Cover page of Latino Poverty and Immigration in California and Orange County:  An Analysis of Household Income in the 1990 Census

Latino Poverty and Immigration in California and Orange County: An Analysis of Household Income in the 1990 Census


Descriptive statistics of the 1990 Census Public Use Microdata Samples (PUMS) 5% file and published data is analyzed to examine income and poverty variables of Latinos in California and Orange County The study aims: 1) to describe the trends of income distribution, and the trends in the growth of poverty, for the general population and the Latino population in California and Orange County; 2) to assess the importance of immigration in the growing poverty of Latinos in Orange County; and 3) to disaggregate the "Hispanic" category so as to make comparisons among different Latino ethnic groups and thus qualify the conclusions one might draw from a total category of Latinos in the state and county. The analysis reveals the heterogeneity of the Latino population and the obfuscation inherent in a Hispanic aggregate category. More Latinos were living in or near poverty in 1989 than other ethnic groups but among Latinos those of Mexican and Central American descent were far worse-off than other Latino ethnic groups. Latinos of South American, Cuban, and Puerto Rican origin in Orange County were found to have socio-economic characteristics more similar to non-Hispanics that Latinos of either Mexican of Central American origin which more likely to suffer from poverty than other racial and ethnic groups. In addition, the analysis demonstrated the greater risk of poverty for women as compared to men and the foreign-born compared to the native born which are in part a result of class related variables such as educational attainment.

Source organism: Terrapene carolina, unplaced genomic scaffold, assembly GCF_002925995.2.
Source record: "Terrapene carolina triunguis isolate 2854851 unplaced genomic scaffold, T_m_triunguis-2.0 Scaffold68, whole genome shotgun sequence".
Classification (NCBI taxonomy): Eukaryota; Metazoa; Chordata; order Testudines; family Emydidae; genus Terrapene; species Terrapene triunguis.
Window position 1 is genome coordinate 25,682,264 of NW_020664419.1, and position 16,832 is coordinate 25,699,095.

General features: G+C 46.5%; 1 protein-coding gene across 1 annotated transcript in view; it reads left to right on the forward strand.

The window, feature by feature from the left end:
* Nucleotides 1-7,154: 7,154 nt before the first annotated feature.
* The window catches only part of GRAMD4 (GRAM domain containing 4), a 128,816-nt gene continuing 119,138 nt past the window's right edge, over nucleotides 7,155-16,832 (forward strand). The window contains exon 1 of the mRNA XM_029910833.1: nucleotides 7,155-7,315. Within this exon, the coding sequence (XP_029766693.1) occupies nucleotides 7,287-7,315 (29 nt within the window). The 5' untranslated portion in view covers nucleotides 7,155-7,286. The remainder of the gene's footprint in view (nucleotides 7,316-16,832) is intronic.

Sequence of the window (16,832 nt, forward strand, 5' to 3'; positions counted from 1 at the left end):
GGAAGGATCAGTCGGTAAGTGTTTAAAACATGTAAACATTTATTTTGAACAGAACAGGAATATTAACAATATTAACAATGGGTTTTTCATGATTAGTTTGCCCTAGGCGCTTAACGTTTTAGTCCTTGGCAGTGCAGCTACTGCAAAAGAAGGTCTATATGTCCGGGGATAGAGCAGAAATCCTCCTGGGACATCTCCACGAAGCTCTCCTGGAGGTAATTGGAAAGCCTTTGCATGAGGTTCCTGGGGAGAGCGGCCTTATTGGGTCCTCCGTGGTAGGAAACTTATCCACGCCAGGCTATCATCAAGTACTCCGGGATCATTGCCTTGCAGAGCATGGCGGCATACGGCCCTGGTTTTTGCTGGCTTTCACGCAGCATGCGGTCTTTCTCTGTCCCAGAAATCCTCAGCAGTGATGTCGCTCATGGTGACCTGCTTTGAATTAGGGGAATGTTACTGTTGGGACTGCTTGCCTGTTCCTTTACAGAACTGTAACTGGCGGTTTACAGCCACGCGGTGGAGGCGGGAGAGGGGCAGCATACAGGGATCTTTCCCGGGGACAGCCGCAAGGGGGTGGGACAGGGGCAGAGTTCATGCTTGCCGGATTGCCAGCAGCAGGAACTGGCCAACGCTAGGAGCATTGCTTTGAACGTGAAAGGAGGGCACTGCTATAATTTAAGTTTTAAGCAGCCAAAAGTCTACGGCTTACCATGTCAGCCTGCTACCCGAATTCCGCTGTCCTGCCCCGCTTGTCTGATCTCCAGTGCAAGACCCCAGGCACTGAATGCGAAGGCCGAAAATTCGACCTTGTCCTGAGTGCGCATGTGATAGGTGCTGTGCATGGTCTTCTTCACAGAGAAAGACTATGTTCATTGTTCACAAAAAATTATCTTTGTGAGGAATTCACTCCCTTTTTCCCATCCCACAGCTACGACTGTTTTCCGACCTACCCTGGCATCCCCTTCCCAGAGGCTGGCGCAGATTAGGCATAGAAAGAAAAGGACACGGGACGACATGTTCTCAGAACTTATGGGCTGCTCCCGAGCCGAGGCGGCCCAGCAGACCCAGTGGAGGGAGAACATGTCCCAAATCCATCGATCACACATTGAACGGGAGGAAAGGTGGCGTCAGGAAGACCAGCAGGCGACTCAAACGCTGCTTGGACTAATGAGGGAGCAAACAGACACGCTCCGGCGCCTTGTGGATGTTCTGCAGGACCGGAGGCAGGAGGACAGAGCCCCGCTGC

Cover page of Mexican-American Interests in U.S.-Mexico Relations:  The Case of NAFTA

Mexican-American Interests in U.S.-Mexico Relations: The Case of NAFTA


This paper examines the question of whether or not a concern for Mexico's interests is a major motivation behind the foreign policy lobbying efforts of Mexican-Americans. To this end, it identifies and analyzes the motivations that propelled some Mexican-American organizations to become active in the process of NAFTA negotiation. It argues that these organizations did not seek to protect or advance Mexico's interests. Their advocacy of NAFTA represented an effort to enhance their own domestic position, not altruistic support of the Mexican government's position out of ethnic loyalty.

In a concluding note it suggests that this kind of behavior is likely to predominate given the nature of U.S.-Mexico relations and the historical relationship between Mexican-Americans and Mexico. It points out, however, that this does not mean that a turn of events might not induce them to try to influence U.S. policy on behalf, or against, the Mexican regime's interest, for example, concerning other issues such as drug trafficking or Mexico's internal political conditions.